To see the northern lights, you only need some basics:
- It needs to be dark. Very dark. So, away from light pollution (any lights on the ground nearby or in the distance). Getting far away from any town is best. Long nights are best, and far north in the winter helps (= long nights). Be up late at night when it's darkest. Dress warmly, as you will probably be out in the cold for hours.
- There needs to be auroral activity - solar wind - which is impossible to predict (it can be forecast on very short notice, like within a couple days, when the sun puts out more juice than normal). This is pretty much a crap-shoot, unless you can drop your life and fly to somewhere in the far north on very short notice - so not practical for tourists.
- The sky needs to be clear. Any clouds mean no view of anything in the sky. Something to consider when visiting northern places in the winter - in winter time, it's often cloudy in these places.
- There is absolutely nothing special about Iceland, or anyplace else for that matter, that makes it "the place" to watch the aurora (other than major marketing efforts). Iceland is about as good (or as bad) as anyplace else on earth at roughly the same latitude - plenty of places in Alaska, northern Canada, most of Scandinavia are equivalent.
- You need to be either patient (maybe very patient - ie prepared to wait days or weeks), or you need to be very lucky. A short visit (to anyplace) with the expectation of seeing a good aurora display on your one or two nights there is a recipe for disappointment.
If the conditions are poor, you're not going to see anything special in the sky even if you go to the north pole.
If the conditions are great, you can see the aurora from your back yard.
I've spent many months (including winter months) in Alaska (including some pretty remote places). I did see some minor aurora activity there a few times (also spent many hours staring at the cold dark sky). It was interesting, but probably not terribly impressive to most people.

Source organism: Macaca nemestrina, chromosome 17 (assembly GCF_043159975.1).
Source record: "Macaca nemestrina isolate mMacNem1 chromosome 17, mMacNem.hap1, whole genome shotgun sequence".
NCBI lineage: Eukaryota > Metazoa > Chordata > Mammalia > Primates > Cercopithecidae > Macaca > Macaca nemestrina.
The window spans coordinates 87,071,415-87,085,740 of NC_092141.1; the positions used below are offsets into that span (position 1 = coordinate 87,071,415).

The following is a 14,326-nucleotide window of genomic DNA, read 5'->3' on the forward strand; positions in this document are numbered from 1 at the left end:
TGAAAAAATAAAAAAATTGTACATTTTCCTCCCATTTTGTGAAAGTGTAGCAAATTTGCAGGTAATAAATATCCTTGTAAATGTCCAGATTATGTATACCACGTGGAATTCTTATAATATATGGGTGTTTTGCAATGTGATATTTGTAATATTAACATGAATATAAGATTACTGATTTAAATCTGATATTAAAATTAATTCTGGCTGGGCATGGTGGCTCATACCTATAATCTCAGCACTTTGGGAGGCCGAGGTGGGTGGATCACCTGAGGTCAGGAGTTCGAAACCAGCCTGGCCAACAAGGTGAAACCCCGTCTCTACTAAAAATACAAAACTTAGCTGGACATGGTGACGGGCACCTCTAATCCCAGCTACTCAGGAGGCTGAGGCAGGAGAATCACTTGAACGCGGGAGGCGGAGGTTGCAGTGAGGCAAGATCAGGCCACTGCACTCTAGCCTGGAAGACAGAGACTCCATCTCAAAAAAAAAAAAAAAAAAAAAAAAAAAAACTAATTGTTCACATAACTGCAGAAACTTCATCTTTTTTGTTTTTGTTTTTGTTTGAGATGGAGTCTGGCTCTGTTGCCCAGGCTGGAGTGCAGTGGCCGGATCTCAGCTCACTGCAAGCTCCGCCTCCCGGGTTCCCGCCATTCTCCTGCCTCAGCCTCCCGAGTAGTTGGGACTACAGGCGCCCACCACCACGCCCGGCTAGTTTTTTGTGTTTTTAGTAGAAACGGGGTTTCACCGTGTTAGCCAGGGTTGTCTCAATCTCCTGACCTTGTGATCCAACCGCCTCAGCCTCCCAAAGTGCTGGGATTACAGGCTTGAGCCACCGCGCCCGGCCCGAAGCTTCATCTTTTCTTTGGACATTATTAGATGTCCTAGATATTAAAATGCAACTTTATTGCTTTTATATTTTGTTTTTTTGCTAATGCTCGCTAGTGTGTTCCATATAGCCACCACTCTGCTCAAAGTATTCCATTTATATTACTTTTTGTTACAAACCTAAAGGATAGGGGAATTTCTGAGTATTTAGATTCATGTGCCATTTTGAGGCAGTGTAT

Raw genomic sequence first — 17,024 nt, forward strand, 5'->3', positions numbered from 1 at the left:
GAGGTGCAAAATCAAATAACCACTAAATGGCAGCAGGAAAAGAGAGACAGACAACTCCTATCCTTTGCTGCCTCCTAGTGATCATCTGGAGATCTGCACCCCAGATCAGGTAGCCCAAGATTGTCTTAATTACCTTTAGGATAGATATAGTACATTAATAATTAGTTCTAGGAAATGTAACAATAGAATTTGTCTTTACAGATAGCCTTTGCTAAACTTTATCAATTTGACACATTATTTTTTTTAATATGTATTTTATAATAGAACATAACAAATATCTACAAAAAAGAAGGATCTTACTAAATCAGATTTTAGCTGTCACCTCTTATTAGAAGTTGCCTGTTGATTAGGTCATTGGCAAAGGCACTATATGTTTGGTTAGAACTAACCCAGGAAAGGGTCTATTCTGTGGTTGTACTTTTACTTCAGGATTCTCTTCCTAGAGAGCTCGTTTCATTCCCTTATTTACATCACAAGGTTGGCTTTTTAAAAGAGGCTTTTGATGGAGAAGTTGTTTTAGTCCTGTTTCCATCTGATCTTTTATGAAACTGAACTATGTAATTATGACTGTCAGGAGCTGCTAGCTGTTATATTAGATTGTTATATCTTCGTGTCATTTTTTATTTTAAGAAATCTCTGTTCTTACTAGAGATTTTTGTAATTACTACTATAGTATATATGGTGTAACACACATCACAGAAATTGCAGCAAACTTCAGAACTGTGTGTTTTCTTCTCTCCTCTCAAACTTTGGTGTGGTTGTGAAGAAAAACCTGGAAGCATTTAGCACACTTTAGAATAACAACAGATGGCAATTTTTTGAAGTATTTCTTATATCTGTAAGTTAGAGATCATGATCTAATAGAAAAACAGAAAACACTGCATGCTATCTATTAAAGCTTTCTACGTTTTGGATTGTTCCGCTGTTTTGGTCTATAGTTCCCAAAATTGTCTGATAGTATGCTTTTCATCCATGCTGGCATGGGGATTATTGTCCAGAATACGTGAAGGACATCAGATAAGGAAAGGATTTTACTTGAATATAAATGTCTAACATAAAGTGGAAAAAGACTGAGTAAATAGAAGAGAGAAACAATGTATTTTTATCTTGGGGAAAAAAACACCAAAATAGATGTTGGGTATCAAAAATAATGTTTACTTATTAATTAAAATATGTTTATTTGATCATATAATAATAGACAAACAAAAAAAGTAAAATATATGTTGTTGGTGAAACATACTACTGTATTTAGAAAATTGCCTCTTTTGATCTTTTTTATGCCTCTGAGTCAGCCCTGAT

The most spectacular aurora I ever saw, with vivid, intense, wild shifting colors filling the sky for hours, was when I was in Detroit, Michigan. That aurora was a doozie - it was visible as far south as Mexico City. I would not suggest anyone travel to Detroit (or Mexico City) for a few days with hopes to see the sky show.
Mostly it requires being in the right place and then getting lucky.
I think there are a LOT of deceptive travel businesses running "aurora tours" that leave visitors disappointed. If you want to visit Iceland to see that country, great, go do it. But don't count on seeing the aurora unless you're prepared to be there a while. Considering how expensive Iceland is, if I primarily wanted to see a great aurora display, I'd go to someplace with less of a marketing machine in place - say, Whitehorse (Yukon) or Yellowknife (Northwest Territories) or Anchorage/Fairbanks/Nome (Alaska) - and plan to stay for a week or two in the mid winter. You will still need some luck even there under the best conditions. Bring warm clothes, patience and some reading material.
No disrespect intended towards Iceland or their very effective tourism industry, or anyone who has gotten lucky there.